Intel offers several methods for updating their BIOS, including updating directly from the OS using a utility called “Express BIOS Update.” Sans OS though, your choice is to use Intel’s tried and true “IFLASH2” utility and the BIOS file from a bootable floppy, USB or optical disk, or use a bootable ISO image to update the BIOS firmware. I chose the latter and it was a breeze. Burn the image to a CD-R, boot to it, and in 5 minutes your BIOS firmware is updated.
In order to build the RAID arrays, I navigated to Advanced -> Drive Configuration -> Configure SATA and made sure that the RAID option was selected, then rebooted and entered Intel’s Raid configuration utility (using CTRL-l). I chose the default stripe size of 128 KB for my two RAID 0 arrays. Returning to the BIOS, I made some additional preliminary tweaks before installing the OS, including disabling the 1394 port (never use it), disabling CPU and System fan control (I prefer to run them wide open), and turning off the Event Log (this is a feature?). Adjustments to Performance section of the BIOS will be saved for when I start overclocking the system. I then booted into Memtest86+ (v4.00) and ran it for 2-3 passes to verify that the RAM was solid. Sweet, no errors.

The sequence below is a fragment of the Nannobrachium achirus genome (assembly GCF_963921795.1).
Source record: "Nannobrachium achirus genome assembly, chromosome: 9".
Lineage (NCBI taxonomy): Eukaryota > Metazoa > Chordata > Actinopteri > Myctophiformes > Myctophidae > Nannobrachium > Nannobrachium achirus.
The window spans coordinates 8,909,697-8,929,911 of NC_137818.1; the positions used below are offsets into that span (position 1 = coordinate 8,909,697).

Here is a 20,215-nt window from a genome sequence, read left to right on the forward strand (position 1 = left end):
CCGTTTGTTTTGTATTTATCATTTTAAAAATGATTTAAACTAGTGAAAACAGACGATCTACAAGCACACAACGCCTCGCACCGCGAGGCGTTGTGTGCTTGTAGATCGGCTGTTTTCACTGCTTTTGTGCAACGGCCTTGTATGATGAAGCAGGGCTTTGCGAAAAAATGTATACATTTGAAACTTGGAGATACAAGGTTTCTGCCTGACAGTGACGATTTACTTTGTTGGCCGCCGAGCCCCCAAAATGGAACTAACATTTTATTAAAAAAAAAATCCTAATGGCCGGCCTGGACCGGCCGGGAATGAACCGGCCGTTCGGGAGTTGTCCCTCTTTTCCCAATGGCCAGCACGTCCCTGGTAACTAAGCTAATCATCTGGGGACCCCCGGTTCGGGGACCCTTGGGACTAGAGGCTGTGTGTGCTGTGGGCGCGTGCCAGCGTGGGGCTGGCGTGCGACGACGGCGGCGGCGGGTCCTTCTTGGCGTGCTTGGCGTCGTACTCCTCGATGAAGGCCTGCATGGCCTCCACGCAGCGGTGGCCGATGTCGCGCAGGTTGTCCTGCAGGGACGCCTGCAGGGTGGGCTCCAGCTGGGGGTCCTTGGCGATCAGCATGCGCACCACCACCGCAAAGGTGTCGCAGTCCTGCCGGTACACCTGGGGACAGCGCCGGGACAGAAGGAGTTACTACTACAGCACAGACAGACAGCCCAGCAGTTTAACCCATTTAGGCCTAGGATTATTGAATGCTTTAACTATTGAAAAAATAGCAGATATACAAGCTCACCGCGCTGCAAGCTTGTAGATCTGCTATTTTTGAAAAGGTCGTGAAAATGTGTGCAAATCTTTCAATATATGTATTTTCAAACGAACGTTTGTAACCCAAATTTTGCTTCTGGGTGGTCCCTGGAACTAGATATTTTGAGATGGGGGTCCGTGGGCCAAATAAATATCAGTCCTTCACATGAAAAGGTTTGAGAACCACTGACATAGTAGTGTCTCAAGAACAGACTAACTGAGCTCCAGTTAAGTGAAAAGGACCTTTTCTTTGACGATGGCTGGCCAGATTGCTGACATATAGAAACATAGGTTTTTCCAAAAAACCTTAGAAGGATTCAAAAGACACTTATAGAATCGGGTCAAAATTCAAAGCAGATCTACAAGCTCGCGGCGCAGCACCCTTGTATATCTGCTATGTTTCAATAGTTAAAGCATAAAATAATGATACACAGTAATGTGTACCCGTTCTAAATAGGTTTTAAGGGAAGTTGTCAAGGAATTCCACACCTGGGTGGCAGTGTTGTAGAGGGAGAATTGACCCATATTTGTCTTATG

Windows 7 comes with native support for RAID, so rather than choosing to install my own via the usual “F6” method I let Windows use its own. After the OS was fully operational though, I installed Intel’s RAID driver, as well as the essential audio, LAN and graphics drivers; activated the OS and downloaded Microsoft updates. I then installed applications and performed the my usual OS performance tweaks. With the exception of a few applications, such as Guild Wars and Quake 3 Arena, which I made run using compatibility mode, all my applications installed and ran just fine on Windows 7 Pro 64-bit.